September 17 2014 Latest news:
By Kathryn Bradley
Friday, July 25, 2014
A landmark meeting will be held in Southwold next week to discuss the future of the town’s harbour lands.
Waveney District Council and Southwold Town Council are hoping to reach a joint agreement over the future ownership and management of the area surrounding the harbour, which includes the adjoining caravan site.
Representatives from the two councils will meet on Monday to vote on plans to set up a joint committee to replace the working group which oversees the harbour lands, and act as a strategic board until a new formal agreement can be put in place.
It comes after a public consultation over proposals for the area received more than 100 written responses.
Helen Bishop, joint chairman of the Southwold Caravan Owners’ Association (SCOA), said members welcomed proposals to set up a strategic board between the two councils but remained concerned about recommendations to explore options for private investment and operation of the Waveney-run site.
She said SCOA members, as major stakeholders in the caravan site, expected to have representation on the new strategic board.
Ms Bishop has previously argued that SCOA does not want to see the site turned in to “Butlins by the sea” or become an up-market luxury resort, which could destroy the rustic atmosphere of the site and price out existing caravan owners.
In the run-up to the meeting, group members have been distributing leaflets in Southwold outlining their objections amid concerns that many local people are not aware of the public consultation.
Ms Bishop said: “SCOA maintains that external funding or private management will substantially reduce the amount of money available to be reinvested in the harbour lands or caravan site.
“It will inevitably push the site up-market and destroy the character of the site.”
Ms Bishop said that SCOA members were also concerned that revenue generated at the caravan site would in future be reinvested in the harbour lands.
She said: “SCOA will go further and argue that, because the caravan site fees have been taken into Waveney’s general budget for decades, they must now be ringfenced to provide investment to upgrade the caravan site.”
She added: “SCOA sees an upgrade of the caravan site as an important opportunity. Reinvestment of the caravan site revenue will enable it to be done in an ecological and environmentally sensitive way to create a beacon caravan site and something Southwold can be proud of.”
Graham Hay Davison, chairman of the Southwold Harbour and River Blyth Users Association, said the proposals made for the future of the harbour lands were reasonable.
He said the priority was to ensure that revenues generated within the harbour lands were reinvested in the area, in accordance with the 1933 Southwold Harbour Order.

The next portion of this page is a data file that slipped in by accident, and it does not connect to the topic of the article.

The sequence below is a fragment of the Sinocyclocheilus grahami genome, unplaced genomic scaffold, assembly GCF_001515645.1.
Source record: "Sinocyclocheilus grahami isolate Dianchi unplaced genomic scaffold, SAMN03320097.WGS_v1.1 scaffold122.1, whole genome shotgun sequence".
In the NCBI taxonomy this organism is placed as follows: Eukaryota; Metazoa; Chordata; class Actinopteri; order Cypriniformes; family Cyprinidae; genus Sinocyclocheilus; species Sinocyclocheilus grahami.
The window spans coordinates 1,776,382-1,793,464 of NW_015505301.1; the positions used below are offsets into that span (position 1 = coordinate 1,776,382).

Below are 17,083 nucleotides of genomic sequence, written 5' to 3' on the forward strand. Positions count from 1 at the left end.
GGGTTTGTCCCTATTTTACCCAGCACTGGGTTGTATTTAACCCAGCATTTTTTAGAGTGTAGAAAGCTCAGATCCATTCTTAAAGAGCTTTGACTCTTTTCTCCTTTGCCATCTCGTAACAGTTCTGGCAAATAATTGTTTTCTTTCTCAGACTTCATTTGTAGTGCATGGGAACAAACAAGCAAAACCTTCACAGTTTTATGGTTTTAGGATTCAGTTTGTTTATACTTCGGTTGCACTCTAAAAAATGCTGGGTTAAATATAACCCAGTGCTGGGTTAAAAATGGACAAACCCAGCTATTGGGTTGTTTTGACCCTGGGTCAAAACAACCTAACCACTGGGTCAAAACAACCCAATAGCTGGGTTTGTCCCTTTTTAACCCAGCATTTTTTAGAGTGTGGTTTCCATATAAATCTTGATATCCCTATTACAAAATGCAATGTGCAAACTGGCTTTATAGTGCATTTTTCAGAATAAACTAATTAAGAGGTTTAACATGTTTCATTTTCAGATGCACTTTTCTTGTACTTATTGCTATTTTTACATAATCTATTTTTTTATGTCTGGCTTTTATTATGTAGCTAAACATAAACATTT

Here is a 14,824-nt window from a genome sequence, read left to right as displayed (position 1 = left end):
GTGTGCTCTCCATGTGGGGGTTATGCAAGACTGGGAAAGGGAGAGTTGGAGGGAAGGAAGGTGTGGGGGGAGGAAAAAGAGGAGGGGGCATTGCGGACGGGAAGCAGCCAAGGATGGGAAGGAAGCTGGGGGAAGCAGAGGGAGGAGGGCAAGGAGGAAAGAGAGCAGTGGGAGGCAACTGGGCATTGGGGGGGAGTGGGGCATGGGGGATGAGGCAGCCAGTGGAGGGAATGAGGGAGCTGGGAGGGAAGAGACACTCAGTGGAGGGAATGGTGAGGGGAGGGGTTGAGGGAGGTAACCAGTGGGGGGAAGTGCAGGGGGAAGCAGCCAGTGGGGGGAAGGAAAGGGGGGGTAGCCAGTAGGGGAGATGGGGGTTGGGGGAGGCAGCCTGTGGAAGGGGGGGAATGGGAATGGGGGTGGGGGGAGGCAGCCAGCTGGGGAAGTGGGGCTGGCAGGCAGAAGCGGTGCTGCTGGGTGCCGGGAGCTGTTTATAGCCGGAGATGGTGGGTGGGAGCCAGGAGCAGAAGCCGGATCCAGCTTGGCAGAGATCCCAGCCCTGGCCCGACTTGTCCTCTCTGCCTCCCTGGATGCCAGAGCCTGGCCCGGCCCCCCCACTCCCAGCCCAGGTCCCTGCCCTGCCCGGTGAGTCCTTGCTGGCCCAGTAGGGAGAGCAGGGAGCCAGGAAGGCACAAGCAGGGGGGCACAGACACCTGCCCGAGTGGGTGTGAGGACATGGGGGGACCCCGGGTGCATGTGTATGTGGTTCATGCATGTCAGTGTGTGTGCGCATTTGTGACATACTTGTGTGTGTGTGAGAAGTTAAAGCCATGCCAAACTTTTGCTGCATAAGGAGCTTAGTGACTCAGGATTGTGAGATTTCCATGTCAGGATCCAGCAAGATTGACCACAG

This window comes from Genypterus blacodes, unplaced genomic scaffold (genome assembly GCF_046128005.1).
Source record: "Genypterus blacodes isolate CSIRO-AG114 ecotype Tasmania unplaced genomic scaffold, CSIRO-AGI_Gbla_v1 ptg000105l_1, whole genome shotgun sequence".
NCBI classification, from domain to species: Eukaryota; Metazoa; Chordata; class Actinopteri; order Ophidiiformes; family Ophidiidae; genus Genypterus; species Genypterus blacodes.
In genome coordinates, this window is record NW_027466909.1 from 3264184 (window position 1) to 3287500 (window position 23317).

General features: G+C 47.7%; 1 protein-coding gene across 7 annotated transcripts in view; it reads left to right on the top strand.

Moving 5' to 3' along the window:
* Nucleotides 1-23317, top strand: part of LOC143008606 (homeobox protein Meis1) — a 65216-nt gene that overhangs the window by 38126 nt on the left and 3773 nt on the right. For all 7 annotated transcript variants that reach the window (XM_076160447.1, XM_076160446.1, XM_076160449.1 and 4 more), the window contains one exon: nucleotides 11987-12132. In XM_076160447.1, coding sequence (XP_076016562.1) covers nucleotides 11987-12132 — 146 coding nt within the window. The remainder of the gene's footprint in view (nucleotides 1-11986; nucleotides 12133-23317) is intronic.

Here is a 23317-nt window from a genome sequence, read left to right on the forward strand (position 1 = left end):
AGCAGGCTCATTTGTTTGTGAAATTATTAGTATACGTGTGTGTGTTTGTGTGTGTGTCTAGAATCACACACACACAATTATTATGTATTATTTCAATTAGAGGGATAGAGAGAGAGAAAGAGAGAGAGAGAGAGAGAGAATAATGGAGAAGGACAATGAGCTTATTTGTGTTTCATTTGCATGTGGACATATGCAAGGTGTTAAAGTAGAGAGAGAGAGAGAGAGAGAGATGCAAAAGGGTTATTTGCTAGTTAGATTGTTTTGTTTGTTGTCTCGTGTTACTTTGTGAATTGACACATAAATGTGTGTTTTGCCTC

He added: “This is a step towards the ultimate objective. If they can set up a joint committee and give it executive powers, it is a move forward.”
The meeting will be held at the Stella Peskett Millennium Hall in Mights Road at 7pm and is open to the public.
Southwold town councillor Will Windell said the meeting was a significant step forward and believed to be the first time in English history that a town and district council had ever held a joint meeting.
He said: “This isn’t the end of the process. It is the next step really. We have had a year and a half of joint working groups and this will formalise the working groups into a committee.
“We will be looking to explore different forms of governance for the harbour lands because, at the moment, it is very much being Waveney-run.
“Although the consultation has ended, it doesn’t mean we will stop talking to people. It is the start of a much longer process.”
Monday’s meeting will include a debate by members of Waveney’s cabinet, chaired by council leader Colin Law, followed by a Southwold Town Council debate, chaired by town mayor Ann Betts.
Mr Windell will chair the meeting, which will conclude with a vote on plans to set up the joint committee.
The area known as Southwold Harbour Lands was bequeathed to the people of Southwold by William Godell in 1509 and run as a charitable concern by commissioners and trustees until their responsibilities were transferred to Southwold Borough Council, now the town council, in 1898.
The 1933 Southwold Harbour Order confirmed the borough council as the trustee, but it was dissolved in 1972, leading to the creation of the town council and Waveney District Council.
The ownership of the harbour lands has been disputed ever since, with both councils laying claim to it.
Mr Windell added: “We have always felt as a joint working group that we need to move forward and not just keep looking back at the history.
“Over the last 18 months we started as two working groups apart and there was historical mistrust between Southwold and Waveney.
“Now that has gone and we are committed to working together to get the best outcome for the harbour lands.”